Outfit / Beach House Hangs in the South of France
Generally in life, my outlook is we can sleep when we’ve moved on. Which means every day is pretty much packed with some kind of activity/event/engagement. This theory doesn’t stop at general life, it also applies to holidays. I don’t want to travel so far to sit in one place for two weeks? I don’t see the point in travelling to the same place every year, to revisit the same places over and over. Not unless they’re so special, you can’t let them go from your mind. Last year, during our road trip around California, each day was filled with a new activity, something new to see. I’d waited too long to visit the west coast of America not to see something new every day. Don’t get me wrong, I’m no dictator of the clock. I don’t make a timetable of what we should be doing every day. I just want to make the most of every moment and see all I can until its time for me to move on. I don’t wish to sound morbid, quite the opposite actually. Life is too short to sit around, waiting. Just keep moving.
After all said and done, our holiday this time around has been very different. Lazy days in our holiday shack, long beach days swimming in the sea until the sun sets, returning to the house for supper with salty hair and sticky skin, beaching ourselves on beach blankets with a book too good to leave alone. Its been a revelation in vacationing and as much as I thought I couldn’t stomach a holiday of such seaside-slobbery, I’ve enjoyed every single second. But, I also have a confession – I am terrible at relaxing. I cannot switch off. So much so, sometimes it affects my health. I still don’t know why, even in my thirties – but what I do know is how important it is to escape every day life to enable ourselves to reset back to default mode. Back to being a child. Being an adult with many responsibilities doesn’t always allow us to switch off, we’re always on duty, we always have someone else relying on us to do ‘something’ for them. Escaping from this means an element of selfishness is allowed, its more acceptable and I most definitely know 100% that I need a little more of this therapy in my life.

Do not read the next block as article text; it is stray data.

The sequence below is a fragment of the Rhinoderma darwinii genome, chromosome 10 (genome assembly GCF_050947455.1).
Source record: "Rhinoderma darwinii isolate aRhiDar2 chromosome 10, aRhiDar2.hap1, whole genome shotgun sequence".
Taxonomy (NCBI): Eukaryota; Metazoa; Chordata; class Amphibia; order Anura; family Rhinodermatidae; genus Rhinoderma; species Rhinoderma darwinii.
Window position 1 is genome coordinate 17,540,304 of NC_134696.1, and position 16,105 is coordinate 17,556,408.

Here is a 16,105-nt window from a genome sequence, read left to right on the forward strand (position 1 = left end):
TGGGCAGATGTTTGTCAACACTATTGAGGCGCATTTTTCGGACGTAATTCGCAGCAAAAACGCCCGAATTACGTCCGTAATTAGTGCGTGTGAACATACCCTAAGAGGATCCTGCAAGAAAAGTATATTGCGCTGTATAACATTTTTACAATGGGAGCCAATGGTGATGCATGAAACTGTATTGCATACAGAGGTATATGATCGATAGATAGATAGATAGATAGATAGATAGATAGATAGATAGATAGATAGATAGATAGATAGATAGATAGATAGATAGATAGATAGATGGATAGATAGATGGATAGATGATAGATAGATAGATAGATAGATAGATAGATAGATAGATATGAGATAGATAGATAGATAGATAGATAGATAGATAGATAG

Holiday dressing is always reflected by my mood. At home, its often structured, sometimes considered and most definitely a functional uniform. Away from home, it consists of unbuttoned shirts, a lack of underwear, beach hair, the permanence of a bikini or two, some thrown on jewellery for long evenings discussing questions we may normally not have the time to consider, watching lizards scuttle along walls and creep amongst the shadows, seeking their next meal. Whatever the case, adorning myself with gold or silver is always a prerequisite. I’m yet to find a solution for transporting jewellery where unknotting necklaces before I can wear them is avoided, though perhaps I should just wear them all, as a solution, whilst travelling to our destination. I can see that working. This holiday, I brought some new pieces along with me, which I found at Anthropologie and I’m pretty sure they’ll be worn on high rotation. They’re all unique in their own way, which is basically how the Anthropologie brand positions itself – you won’t generally find pieces you find here, anywhere else. I remember the first time I went into an Anthropologie shop in Miami almost ten years ago and never wanting to leave – their shop interior design obviously aims to create this strong desire amongst their customers and I fell for it completely. Now I’m a huge fan, visiting their website at least once a week (its true!) since I can’t always get to their gargantuan store in London, which is probably a good thing as I’m considering moving in on my arrival back in England.
Oh, and if you struggle with plant styling your home, I strongly recommend taking a visit for some inspiration – they have a wall of greenery like you’ve seen in the movies. And I challenge you to leave the shop without a purchase. It won’t happen, but I’d like to see you prove me wrong.
A bientot for now and grand bisous from the South of France.